2009 release from the Progressive Jazz trio joined on this album from guest vocalist Wendy Lewis. The album marks the first Bad Plus recording to include a guest vocalist as the fourth instrument in its sonic arsenal. But For All I Care is more than just an album pairing a singer with a backing band. The recording is inspired in part by the collaborative recording by John Coltrane and vocalist Johnny Hartman, released in 1963. 'Coltrane's quartet had already developed a group language, and then they enlisted this incredible singer without changing the language of the band,' says the band. 'In that same sense, this is still very much a Bad Plus record. We just happen to have a great singer singing the songs with us.'
Even for a band whose renown rests largely on its virtuosic approach to iconic cover tunes, the Bad Plus practically outdoes itself with For All I Care
. Wilco gives way to Yes. The Bee Gees meet “Barracuda.” Igor Stravinsky (“Variation d’Apollon”) nestles up against the Flaming Lips (“Feeling Yourself Disintegrate”). This gymnastic set list derives much of its whimsical strength from the addition of vocalist Wendy Lewis, who joins pianist Ethan Iverson, bassist Reid Anderson, and drummer David King for the majority of the album. Any singer would be hard-pressed to match the lyrical touch with which Iverson usually interprets vocal lines, and while Lewis’s clarion voice commands attention throughout, it leads a handful of these tracks away from the compelling uniqueness that generally marks a Bad Plus cover from the get-go. (Skip Nirvana’s “Lithium.” Just skip it.) Nevertheless, this foursome is certainly more than just a band plus one. “Comfortably Numb,” for example, gives Pink Floyd a serious run for its--er--money. For Bad Plus “purists,” the addition of Lewis marks a love-it-or-leave-it sidestep in the group’s well established tradition of reverent, playful caprice. For those who happen upon the Bad Plus for the first time here, get excited: For All I Care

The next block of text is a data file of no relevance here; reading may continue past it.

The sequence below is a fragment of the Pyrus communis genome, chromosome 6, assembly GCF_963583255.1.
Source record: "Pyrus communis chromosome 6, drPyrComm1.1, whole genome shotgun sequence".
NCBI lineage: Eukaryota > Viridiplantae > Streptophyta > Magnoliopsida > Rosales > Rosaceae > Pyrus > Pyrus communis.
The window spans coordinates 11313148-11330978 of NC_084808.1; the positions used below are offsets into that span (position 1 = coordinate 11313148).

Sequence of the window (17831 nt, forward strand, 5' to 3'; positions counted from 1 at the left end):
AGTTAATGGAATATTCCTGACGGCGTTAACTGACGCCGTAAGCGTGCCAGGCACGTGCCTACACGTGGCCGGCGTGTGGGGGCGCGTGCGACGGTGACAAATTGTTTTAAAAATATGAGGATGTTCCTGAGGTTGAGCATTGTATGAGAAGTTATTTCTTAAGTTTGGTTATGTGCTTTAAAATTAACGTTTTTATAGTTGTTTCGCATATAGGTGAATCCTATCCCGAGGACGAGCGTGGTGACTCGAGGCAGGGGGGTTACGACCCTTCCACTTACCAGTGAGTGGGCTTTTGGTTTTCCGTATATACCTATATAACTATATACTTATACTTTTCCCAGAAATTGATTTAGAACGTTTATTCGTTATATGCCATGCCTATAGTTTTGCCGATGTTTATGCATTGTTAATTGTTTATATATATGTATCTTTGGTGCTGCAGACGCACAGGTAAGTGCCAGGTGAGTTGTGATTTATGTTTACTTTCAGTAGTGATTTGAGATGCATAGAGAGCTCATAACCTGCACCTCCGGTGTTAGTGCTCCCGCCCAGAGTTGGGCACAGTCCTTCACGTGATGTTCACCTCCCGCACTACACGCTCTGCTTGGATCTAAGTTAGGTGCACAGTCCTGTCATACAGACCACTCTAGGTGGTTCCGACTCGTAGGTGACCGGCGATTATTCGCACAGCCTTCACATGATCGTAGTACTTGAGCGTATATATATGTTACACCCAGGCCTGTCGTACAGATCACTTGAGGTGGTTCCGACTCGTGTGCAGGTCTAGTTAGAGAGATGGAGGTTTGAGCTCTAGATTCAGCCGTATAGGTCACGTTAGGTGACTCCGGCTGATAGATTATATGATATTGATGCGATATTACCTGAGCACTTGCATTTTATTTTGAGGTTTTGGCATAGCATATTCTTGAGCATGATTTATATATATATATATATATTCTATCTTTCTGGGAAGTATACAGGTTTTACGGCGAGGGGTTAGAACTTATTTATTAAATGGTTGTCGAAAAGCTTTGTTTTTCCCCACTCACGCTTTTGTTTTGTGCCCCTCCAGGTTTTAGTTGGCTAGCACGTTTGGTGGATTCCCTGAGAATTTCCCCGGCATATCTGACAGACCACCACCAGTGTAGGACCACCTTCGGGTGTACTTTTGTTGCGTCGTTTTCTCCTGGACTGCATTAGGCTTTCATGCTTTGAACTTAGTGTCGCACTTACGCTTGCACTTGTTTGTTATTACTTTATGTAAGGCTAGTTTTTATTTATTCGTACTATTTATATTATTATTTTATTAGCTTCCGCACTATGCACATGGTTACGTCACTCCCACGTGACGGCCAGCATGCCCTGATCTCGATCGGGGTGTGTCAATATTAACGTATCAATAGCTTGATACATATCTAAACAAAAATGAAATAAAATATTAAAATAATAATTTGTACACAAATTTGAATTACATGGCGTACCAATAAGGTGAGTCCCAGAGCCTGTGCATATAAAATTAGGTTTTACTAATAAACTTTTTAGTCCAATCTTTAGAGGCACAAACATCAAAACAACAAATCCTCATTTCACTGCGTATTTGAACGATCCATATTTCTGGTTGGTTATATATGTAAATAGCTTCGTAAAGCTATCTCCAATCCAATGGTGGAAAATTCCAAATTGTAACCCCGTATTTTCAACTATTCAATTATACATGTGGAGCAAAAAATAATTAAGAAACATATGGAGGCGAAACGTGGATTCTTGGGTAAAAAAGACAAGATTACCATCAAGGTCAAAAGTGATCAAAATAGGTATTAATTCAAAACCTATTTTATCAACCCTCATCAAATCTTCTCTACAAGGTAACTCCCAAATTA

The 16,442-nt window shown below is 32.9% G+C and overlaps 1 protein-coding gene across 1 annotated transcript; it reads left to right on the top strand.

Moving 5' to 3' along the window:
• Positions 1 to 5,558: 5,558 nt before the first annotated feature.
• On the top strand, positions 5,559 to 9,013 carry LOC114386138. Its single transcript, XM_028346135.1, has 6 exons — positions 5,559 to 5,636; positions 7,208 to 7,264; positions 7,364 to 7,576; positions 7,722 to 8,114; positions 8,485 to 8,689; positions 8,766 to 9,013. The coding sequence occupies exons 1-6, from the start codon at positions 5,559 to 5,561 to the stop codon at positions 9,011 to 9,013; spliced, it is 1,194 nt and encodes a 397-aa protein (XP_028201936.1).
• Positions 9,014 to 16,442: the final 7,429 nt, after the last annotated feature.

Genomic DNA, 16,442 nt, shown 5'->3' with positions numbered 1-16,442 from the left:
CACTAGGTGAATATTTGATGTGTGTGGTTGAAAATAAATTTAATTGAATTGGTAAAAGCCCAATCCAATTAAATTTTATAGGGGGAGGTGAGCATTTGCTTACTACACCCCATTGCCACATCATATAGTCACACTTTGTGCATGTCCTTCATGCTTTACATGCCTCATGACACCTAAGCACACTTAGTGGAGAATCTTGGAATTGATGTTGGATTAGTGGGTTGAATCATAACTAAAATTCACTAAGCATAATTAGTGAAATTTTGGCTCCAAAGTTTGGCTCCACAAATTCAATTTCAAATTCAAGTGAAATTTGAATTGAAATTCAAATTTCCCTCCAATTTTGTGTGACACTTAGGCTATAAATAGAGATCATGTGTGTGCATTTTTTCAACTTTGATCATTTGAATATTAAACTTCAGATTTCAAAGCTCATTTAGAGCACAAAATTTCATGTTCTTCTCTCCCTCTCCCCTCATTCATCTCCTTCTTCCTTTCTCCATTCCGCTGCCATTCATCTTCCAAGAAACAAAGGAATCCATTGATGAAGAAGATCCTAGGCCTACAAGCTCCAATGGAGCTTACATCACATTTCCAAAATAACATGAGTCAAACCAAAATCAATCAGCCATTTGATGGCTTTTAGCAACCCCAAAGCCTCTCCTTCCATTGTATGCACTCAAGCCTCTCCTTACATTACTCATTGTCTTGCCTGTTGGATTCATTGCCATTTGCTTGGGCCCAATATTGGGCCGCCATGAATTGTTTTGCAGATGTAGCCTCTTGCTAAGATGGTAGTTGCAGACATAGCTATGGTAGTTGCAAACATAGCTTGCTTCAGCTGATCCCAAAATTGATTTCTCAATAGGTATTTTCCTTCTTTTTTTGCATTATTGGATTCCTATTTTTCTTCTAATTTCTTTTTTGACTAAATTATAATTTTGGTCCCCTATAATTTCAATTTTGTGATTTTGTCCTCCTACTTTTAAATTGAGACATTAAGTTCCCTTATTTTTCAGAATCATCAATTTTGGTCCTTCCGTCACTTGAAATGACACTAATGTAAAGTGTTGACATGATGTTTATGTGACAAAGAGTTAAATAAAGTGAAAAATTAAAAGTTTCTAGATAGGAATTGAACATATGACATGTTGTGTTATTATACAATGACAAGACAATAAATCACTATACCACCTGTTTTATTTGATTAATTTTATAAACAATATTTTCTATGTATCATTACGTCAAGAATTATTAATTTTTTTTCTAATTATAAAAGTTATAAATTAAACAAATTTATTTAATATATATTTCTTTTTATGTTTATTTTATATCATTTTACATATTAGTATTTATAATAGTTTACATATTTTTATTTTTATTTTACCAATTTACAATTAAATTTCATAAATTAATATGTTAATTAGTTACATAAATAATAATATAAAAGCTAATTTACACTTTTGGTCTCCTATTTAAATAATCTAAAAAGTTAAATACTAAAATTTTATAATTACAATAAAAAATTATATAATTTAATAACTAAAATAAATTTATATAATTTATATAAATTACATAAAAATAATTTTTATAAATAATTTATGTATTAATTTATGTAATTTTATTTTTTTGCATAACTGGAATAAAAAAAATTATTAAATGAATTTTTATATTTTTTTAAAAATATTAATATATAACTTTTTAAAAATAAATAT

follows four much better albums, so you’ve got a lot to look forward/backward to. --Jason Kirk